The electric field of a light wave oscillates so quickly that measuring its exact time dependence is challenging, especially for extremely short light pulses. Until recently, the only reliable technique for such measurements in the visible spectral region was attosecond streaking, which required complex and expensive vacuum equipment. We demonstrate that field-resolved measurements are possible with a simple solid-state device where highly nonlinear photoinjection of charge carriers enables a high temporal resolution, which we refer to as nonlinear photoconductive sampling (NPS). We show that NPS not only reproduces the results obtained with attosecond streaking, but also offers a much larger dynamic range. For mid-infrared pulses, we also benchmarked NPS against electro-optical sampling and observed an unexpected attosecond-scale delay in photoinjection.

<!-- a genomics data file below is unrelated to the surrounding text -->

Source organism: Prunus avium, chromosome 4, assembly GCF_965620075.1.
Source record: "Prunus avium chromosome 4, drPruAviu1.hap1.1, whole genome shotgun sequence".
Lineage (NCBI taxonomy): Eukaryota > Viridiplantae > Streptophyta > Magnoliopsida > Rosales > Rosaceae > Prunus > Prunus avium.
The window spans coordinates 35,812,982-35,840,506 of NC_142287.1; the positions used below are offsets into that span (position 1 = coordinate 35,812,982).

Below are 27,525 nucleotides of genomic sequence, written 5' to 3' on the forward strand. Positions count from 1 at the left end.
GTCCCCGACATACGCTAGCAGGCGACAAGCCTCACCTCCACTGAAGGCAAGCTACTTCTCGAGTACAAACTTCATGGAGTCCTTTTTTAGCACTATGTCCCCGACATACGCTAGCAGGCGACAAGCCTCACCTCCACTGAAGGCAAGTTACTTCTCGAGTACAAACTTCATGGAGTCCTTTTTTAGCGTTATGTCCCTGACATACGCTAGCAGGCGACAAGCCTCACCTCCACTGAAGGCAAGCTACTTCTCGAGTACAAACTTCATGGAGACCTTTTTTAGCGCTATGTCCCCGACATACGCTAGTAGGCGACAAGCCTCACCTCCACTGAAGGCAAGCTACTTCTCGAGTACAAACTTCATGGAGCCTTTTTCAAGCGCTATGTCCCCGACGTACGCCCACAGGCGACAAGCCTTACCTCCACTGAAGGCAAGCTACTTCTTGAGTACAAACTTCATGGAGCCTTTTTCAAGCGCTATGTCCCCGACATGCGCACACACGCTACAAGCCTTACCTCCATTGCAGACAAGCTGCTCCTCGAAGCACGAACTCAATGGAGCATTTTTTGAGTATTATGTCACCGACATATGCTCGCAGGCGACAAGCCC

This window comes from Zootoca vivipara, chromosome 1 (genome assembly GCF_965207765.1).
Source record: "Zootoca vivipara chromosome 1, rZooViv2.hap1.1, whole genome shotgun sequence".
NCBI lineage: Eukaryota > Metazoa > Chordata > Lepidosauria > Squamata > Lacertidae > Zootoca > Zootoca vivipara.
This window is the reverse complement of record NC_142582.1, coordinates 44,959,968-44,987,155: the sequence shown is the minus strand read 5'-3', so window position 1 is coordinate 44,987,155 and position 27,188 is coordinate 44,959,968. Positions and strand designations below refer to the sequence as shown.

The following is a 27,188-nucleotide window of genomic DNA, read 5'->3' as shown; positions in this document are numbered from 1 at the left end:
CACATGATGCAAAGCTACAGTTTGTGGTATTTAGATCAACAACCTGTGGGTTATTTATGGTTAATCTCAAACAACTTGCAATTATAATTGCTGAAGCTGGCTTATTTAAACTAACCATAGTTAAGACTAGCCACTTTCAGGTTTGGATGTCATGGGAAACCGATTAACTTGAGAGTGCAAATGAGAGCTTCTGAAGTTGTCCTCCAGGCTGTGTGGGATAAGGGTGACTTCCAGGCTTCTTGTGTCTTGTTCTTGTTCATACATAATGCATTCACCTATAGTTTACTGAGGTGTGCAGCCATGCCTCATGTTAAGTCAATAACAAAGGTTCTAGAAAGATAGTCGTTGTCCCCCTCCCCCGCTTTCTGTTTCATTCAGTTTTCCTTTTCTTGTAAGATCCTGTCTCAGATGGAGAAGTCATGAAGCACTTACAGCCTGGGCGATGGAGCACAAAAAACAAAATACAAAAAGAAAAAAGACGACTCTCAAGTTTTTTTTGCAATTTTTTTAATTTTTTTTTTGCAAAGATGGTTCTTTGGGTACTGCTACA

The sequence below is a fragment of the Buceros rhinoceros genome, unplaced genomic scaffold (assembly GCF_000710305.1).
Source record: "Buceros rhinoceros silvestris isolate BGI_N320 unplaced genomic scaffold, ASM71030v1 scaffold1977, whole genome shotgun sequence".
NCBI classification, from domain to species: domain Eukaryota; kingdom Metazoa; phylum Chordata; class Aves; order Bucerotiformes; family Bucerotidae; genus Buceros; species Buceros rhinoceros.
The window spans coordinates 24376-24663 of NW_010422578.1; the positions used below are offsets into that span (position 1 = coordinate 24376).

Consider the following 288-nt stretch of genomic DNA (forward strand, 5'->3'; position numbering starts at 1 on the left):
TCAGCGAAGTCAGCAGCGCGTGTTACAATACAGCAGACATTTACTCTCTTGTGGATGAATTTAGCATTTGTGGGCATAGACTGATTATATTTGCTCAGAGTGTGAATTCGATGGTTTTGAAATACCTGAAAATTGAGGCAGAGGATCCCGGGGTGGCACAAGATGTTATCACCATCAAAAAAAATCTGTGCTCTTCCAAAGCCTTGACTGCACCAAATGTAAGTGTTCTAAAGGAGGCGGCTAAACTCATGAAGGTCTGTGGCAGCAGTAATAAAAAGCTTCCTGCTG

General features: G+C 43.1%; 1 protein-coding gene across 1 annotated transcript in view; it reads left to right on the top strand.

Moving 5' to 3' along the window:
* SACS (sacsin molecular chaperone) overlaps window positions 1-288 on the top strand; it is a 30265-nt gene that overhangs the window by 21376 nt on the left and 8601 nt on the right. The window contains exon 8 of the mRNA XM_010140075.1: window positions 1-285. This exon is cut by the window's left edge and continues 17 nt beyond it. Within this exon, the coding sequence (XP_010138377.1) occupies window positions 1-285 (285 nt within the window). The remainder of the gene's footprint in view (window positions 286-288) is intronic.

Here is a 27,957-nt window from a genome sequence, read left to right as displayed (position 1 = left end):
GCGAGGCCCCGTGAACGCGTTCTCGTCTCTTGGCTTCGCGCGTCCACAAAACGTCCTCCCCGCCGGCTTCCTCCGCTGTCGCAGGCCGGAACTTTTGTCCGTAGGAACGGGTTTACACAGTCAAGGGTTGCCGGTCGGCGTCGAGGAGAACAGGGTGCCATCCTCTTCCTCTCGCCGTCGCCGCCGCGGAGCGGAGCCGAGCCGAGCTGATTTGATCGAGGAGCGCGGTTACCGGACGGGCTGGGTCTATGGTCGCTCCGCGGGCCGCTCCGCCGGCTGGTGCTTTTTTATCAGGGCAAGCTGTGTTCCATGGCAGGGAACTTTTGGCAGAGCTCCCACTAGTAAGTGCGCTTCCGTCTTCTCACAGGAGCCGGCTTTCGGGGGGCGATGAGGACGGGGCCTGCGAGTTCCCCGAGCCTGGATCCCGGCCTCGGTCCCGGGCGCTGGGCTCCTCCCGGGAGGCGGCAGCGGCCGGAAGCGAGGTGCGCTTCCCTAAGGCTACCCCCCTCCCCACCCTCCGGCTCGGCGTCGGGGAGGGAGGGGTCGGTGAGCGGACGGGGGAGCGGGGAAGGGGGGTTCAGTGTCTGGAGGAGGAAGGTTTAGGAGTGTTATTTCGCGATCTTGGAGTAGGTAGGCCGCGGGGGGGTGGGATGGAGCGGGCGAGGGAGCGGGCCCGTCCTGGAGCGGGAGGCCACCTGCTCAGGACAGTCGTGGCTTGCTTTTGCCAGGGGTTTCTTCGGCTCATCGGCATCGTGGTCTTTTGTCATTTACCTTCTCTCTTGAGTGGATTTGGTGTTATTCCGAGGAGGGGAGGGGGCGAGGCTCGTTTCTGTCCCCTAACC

Artist's view of a solid-state device for measuring optical waveforms. An intense injection pulse creates charge carriers within a dielectric medium by a highly nonlinear process. As a result, the medium's optical conductivity experiences a sudden change. Another, much weaker light pulse displaces the photoinjected charge carriers toward the electrodes, this creating an electric dipole within the dielectric. This dipole induces a mirror charge in both electrodes, which is measured for a range of delays between the two laser pulses. We verified that this method measures the electric field of the second (drive) pulse.
Picture: Shawn Sederberg